Sycamore setting out the summer seasonals

Seaman Justin Lubore shows what happens when you take the deckforce out to the beach.

Seaman Justin Lubore shows what happens when you take the deckforce out to the beach.

 We are into the month of May which means summer is officially started here in Cordova. The annual kickoff for CGC Sycamore is the establishment of the Orca Inlet channel buoys and the Copper River delta lights. The significant majority of boat traffic in Cordova happens between May and September while the famous Copper River salmon are running. For this reason, we have 22 seasonal aids that watch vigilantly from May1st to September 30th, but are retired to the buoy yard for maintenance and repair during the slow winter months.

The Orca Inlet channel buoys are small foam buoys put out every summer in Strawberry Channel southwest of town. The buoys are only in place for part of the year as the channel is very shallow and shifts regularly throughout the year. The buoys usually return to their approximate positions from the previous summer, but can be adjusted to better mark where the main channel is at the time of establishment. The 18 buoys are small enough to be set in place with one of the cutter’s small boats. They will stay out through September, guiding the fishing fleet to and from the delta fishing grounds.

The Aviation Support Facility Cordova helicopter flies over Cordova with a tower outbound to the delta.

The Aviation Support Facility Cordova helicopter flies over Cordova with a tower outbound to the delta.

The Copper River delta towers are four 16-foot tall steel towers set up on the main sandbars that make up the mouth of the delta. Since the sandbars shift so dramatically each year, the towers are not placed to mark the mouths of any of the channels, but rather serve as consistent reference points for mariners sailing up and down the otherwise featureless shoreline. We work closely with Aviation Support Facility Cordova to establish and retrieve the seasonal aids, and service year-round aids that are difficult to reach by ship. With the help of the helicopter, Sycamore crewmembers fly out to each sandbar with shovels and gear to prepare the tower sites, digging a 12 foot by 12 foot hole for each tower to sit in. Back in Cordova, the helicopter crew hoists each tower from the buoy yard, flies out to the delta with a tower hanging beneath, and sets them in the holes prepared by the Sycamore crew. The towers are anchored in the sand to weather the high winds and storms common on the delta, with lights and dayboards visible to mariners for miles offshore. They remain out on the sand until the beginning of October when we dig them out and the helicopter brings them back into town for the winter.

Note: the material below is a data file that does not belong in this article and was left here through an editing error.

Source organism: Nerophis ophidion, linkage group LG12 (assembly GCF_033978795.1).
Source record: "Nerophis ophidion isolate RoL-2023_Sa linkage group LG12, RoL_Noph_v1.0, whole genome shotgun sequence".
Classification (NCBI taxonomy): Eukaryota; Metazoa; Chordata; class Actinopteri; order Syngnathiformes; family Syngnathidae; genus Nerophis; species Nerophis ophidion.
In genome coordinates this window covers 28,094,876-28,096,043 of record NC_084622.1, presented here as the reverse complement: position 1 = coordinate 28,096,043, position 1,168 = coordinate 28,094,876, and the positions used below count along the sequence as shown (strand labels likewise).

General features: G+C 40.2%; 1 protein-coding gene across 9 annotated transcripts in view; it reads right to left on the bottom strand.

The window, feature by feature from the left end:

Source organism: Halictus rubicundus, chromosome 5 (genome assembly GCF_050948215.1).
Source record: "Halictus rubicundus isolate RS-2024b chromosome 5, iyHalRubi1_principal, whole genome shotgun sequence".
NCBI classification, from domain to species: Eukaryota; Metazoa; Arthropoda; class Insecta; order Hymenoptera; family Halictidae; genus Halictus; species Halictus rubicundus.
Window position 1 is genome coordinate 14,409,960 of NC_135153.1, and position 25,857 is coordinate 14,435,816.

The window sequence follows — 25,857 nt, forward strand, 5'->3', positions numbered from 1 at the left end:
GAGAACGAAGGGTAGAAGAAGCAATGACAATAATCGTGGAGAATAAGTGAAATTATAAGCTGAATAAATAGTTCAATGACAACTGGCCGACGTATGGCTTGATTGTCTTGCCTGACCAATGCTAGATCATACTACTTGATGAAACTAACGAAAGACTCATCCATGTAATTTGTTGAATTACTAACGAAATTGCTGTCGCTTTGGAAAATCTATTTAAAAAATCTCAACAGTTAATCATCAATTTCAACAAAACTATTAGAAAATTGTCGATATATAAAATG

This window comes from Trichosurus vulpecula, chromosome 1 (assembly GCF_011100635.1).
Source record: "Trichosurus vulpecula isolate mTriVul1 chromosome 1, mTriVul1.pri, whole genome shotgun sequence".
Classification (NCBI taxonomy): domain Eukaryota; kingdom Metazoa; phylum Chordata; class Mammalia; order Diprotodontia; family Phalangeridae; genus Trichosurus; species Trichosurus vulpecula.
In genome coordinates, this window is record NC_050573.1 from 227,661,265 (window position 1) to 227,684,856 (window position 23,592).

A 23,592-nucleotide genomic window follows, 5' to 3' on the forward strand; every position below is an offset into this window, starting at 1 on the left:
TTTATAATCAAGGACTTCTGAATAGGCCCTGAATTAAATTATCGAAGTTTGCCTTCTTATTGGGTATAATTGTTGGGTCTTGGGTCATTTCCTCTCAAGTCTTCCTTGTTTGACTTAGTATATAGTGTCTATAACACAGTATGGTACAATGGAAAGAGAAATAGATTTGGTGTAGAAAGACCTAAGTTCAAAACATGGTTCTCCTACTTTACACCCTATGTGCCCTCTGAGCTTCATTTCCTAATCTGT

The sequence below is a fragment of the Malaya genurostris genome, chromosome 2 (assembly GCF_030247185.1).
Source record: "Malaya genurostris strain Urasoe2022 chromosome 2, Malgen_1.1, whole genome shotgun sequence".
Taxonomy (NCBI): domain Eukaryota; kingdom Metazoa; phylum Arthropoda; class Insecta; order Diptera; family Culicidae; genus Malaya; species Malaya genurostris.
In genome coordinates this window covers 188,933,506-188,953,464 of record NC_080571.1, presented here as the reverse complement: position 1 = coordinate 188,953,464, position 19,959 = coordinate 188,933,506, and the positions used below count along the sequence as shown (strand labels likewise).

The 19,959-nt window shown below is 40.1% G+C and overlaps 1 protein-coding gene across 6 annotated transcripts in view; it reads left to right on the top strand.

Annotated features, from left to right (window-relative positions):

BM2 Jeremy Braasch puts away gear after completing work on the Grass Island Channel Light.

BM2 Jeremy Braasch puts away gear after completing work on the Grass Island Channel Light.

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